- O. A. H. Jones, N. Voulvoulis, and J. N. Lester, “Aquatic environmental assessment of the top 25 English prescription pharmaceuticals,” Water Research, vol. 36, no. 20, pp. 5013–5022, 2002.
- F. J. Beltrán, P. Pocostales, P. Alvarez, and A. Oropesa, “Diclofenac removal from water with ozone and activated carbon,” Journal of Hazardous Materials, vol. 163, no. 2-3, pp. 768–776, 2009.
- M. Ernst and M. Jekel, Advanced Treatment Combination for Groundwater Recharge of Municipal Wastewater by Nanofiltration and Ozonation, Pergamon-Elsevier Science, 1999.
- A. Lopez, A. Bozzi, G. Mascolo, and J. Kiwi, “Kinetic investigation on UV and UV/H2O2 degradations of pharmaceutical intermediates in aqueous solution,” Journal of Photochemistry and Photobiology A, vol. 156, no. 1–3, pp. 121–126, 2003.
- D. Vogna, R. Marotta, R. Andreozzi, A. Napolitano, and M. D'Ischia, “Kinetic and chemical assessment of the UV/H2O2 treatment of antiepileptic drug carbamazepine,” Chemosphere, vol. 54, no. 4, pp. 497–505, 2004.
- M. M. Huber, A. Göbel, A. Joss et al., “Oxidation of pharmaceuticals during ozonation of municipal wastewater effluents: a pilot study,” Environmental Science and Technology, vol. 39, no. 11, pp. 4290–4299, 2005.
- C. Zwiener and F. H. Frimmel, “Oxidative treatment of pharmaceuticals in water,” Water Research, vol. 34, no. 6, pp. 1881–1885, 2000.
- J. L. Packer, J. J. Werner, D. E. Latch, K. McNeill, and W. A. Arnold, “Photochemical fate of pharmaceuticals in the environment: naproxen, diclofenac, clofibric acid, and ibuprofen,” Aquatic Sciences, vol. 65, no. 4, pp. 342–351, 2003.
- L. A. Pérez-Estrada, M. I. Maldonado, W. Gernjak et al., “Decomposition of diclofenac by solar driven photocatalysis at pilot plant scale,” Catalysis Today, vol. 101, no. 3-4, pp. 219–226, 2005.
- A. A. Cavalheiro, J. C. Bruno, M. J. Saeki, J. P. S. Valente, and A. O. Florentino, “Photocatalytic decomposition of diclofenac potassium using silver-modified TiO2 thin films,” Thin Solid Films, vol. 516, no. 18, pp. 6240–6244, 2008.
- L. Rizzo, S. Meric, D. Kassinos, M. Guida, F. Russo, and V. Belgiorno, “Degradation of diclofenac by TiO2 photocatalysis: UV absorbance kinetics and process evaluation through a set of toxicity bioassays,” Water Research, vol. 43, no. 4, pp. 979–988, 2009.
- F. Méndez-Arriaga, S. Esplugas, and J. Giménez, “Photocatalytic degradation of non-steroidal anti-inflammatory drugs with TiO2 and simulated solar irradiation,” Water Research, vol. 42, no. 3, pp. 585–594, 2008.
- J. Hartmann, P. Bartels, U. Mau et al., “Degradation of the drug diclofenac in water by sonolysis in presence of catalysts,” Chemosphere, vol. 70, no. 3, pp. 453–461, 2008.
- V. Naddeo, V. Belgiorno, D. Ricco, and D. Kassinos, “Degradation of diclofenac during sonolysis, ozonation and their simultaneous application,” Ultrasonics Sonochemistry, vol. 16, no. 6, pp. 790–794, 2009.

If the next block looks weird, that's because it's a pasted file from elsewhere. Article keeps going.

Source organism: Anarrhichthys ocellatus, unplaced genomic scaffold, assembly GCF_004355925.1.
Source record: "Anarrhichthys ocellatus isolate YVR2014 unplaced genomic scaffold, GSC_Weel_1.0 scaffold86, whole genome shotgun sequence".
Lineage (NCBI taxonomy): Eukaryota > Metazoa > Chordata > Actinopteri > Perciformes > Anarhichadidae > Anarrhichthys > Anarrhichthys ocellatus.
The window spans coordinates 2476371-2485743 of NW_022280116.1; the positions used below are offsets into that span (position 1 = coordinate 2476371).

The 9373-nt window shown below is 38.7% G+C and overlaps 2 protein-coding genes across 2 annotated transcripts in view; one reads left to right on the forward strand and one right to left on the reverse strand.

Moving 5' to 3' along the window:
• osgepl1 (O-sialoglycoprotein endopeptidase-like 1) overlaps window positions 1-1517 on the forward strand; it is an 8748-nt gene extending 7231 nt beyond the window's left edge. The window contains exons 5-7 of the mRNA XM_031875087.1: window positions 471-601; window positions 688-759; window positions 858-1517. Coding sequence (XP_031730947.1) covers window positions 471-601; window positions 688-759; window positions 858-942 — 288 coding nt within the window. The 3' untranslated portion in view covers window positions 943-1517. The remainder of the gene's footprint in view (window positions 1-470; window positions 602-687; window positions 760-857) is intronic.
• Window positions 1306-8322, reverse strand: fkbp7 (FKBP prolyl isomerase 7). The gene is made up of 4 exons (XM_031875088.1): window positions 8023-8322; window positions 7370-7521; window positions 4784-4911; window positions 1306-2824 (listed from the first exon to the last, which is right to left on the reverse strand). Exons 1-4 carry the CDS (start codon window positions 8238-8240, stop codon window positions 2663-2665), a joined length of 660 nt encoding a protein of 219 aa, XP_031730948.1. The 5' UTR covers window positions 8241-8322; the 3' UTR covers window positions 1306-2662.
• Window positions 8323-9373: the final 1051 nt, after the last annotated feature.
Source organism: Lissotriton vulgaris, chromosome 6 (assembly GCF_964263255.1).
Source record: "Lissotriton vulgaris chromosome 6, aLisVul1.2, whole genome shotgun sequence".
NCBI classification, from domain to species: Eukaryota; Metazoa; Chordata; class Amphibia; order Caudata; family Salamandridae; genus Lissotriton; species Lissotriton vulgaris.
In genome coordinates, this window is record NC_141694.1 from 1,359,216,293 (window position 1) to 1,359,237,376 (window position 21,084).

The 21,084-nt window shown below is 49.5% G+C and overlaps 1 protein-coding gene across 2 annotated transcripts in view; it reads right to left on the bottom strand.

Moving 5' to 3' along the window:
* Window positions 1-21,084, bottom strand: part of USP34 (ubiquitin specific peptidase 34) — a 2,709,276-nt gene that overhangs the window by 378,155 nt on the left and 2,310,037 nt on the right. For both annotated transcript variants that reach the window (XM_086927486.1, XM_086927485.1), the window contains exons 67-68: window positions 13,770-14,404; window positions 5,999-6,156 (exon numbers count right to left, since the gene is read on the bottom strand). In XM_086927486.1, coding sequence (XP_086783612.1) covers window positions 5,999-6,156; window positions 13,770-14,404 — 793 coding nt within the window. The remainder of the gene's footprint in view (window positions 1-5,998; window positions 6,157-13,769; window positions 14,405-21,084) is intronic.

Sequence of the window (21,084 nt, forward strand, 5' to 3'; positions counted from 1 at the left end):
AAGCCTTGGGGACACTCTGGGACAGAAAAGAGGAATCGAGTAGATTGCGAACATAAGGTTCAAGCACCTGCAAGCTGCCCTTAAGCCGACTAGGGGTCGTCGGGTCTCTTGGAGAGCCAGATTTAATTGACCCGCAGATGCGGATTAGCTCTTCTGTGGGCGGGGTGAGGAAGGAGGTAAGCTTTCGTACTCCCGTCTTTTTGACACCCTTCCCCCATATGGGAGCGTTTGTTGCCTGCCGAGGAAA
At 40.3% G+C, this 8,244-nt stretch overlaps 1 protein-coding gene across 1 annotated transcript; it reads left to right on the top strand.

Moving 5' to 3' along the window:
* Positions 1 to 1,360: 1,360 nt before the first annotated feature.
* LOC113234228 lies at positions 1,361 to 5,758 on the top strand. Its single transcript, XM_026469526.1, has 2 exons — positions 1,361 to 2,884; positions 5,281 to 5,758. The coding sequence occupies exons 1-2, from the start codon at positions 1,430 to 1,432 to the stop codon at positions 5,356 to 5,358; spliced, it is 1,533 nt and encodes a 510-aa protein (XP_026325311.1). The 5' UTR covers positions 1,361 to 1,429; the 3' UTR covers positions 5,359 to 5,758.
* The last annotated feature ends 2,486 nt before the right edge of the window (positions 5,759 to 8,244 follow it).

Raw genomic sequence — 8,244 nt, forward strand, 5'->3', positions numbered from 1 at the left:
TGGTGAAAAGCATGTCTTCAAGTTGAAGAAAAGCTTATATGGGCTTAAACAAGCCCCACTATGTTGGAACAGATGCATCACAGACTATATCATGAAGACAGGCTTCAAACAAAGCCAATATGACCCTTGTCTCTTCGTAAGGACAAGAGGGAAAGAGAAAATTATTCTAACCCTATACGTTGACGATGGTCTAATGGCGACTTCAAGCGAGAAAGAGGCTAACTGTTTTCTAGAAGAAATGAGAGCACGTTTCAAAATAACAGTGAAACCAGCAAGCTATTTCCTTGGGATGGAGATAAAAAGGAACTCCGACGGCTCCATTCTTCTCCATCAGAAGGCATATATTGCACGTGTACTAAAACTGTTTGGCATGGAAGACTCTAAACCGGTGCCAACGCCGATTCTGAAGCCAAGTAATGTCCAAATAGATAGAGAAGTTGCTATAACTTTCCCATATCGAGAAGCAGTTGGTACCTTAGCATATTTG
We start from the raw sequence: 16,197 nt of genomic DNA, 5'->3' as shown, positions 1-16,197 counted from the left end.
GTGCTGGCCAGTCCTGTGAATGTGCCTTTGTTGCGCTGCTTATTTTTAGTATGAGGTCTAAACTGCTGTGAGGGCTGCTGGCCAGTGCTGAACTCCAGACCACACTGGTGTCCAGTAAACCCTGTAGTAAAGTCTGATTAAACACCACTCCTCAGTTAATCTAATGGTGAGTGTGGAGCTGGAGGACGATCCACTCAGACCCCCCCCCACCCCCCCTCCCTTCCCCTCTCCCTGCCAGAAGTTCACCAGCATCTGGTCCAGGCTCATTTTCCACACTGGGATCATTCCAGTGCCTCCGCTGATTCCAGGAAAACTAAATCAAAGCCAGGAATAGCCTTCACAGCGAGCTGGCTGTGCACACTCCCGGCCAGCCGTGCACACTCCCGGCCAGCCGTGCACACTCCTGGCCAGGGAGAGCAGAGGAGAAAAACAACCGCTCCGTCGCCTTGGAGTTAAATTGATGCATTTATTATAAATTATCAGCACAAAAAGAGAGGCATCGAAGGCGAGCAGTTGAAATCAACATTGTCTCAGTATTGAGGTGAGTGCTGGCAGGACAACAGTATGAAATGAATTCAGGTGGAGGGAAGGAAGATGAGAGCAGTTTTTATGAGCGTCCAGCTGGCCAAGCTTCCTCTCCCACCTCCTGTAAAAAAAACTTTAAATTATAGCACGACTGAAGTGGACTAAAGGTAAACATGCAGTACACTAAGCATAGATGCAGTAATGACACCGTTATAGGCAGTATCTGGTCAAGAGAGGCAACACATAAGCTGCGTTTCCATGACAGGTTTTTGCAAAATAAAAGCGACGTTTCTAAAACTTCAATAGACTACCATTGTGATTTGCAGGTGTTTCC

- V. Naddeo, V. Belgiorno, D. Kassinos, D. Mantzavinos, and S. Meric, “Ultrasonic degradation, mineralization and detoxification of diclofenac in water: optimization of operating parameters,” Ultrasonics Sonochemistry, vol. 17, no. 1, pp. 179–185, 2010.
- V. Belgiorno, L. Rizzo, D. Fatta et al., “Review on endocrine disrupting-emerging compounds in urban wastewater: occurrence and removal by photocatalysis and ultrasonic irradiation for wastewater reuse,” Desalination, vol. 215, no. 1–3, pp. 166–176, 2007.
- A. Antoniadis, I. Poulios, E. Nikolakaki, and D. Mantzavinos, “Sonochemical disinfection of municipal wastewater,” Journal of Hazardous Materials, vol. 146, no. 3, pp. 492–495, 2007.
- V. Naddeo, V. Belgiorno, and R. M. A. Napoli, Behaviour of natural organic matter during ultrasonic irradiation, Elsevier Science, 2007.
- V. Naddeo, S. Meriç, D. Kassinos, V. Belgiorno, and M. Guida, “Fate of pharmaceuticals in contaminated urban wastewater effluent under ultrasonic irradiation,” Water Research, vol. 43, no. 16, pp. 4019–4027, 2009.
- V. Naddeo, M. Landi, V. Belgiorno, and R. M. A. Napoli, “Wastewater disinfection by combination of ultrasound and ultraviolet irradiation,” Journal of Hazardous Materials, vol. 168, no. 2-3, pp. 925–929, 2009.
- V. Naddeo, V. Belgiorno, M. Landi, T. Zarra, and R. M. A. Napoli, “Effect of sonolysis on waste activated sludge solubilisation and anaerobic biodegradability,” Desalination, vol. 249, no. 2, pp. 762–767, 2009.
- P. Xu, M. L. Janex, P. Savoye, A. Cockx, and V. Lazarova, “Wastewater disinfection by ozone: main parameters for process design,” Water Research, vol. 36, no. 4, pp. 1043–1055, 2002.
- R. Chand, D. H. Bremner, K. C. Namkung, P. J. Collier, and P. R. Gogate, “Water disinfection using the novel approach of ozone and a liquid whistle reactor,” Biochemical Engineering Journal, vol. 35, no. 3, pp. 357–364, 2007.
- Y. Zhang, S. U. Geißen, and C. Gal, “Carbamazepine and diclofenac: removal in wastewater treatment plants and occurrence in water bodies,” Chemosphere, vol. 73, no. 8, pp. 1151–1161, 2008.
- H. Hoigne and H. Bader, “Rate constants of reactions of ozone with organic and inorganic compounds in water. II. Dissociating organic compounds,” Water Research, vol. 17, no. 2, pp. 185–194, 1983.
- D. Vogna, R. Marotta, A. Napolitano, R. Andreozzi, and M. D'Ischia, “Advanced oxidation of the pharmaceutical drug diclofenac with UV/H2O2 and ozone,” Water Research, vol. 38, no. 2, pp. 414–422, 2004.
Copyright © 2012 Vincenzo Naddeo et al. This is an open access article distributed under the Creative Commons Attribution License, which permits unrestricted use, distribution, and reproduction in any medium, provided the original work is properly cited.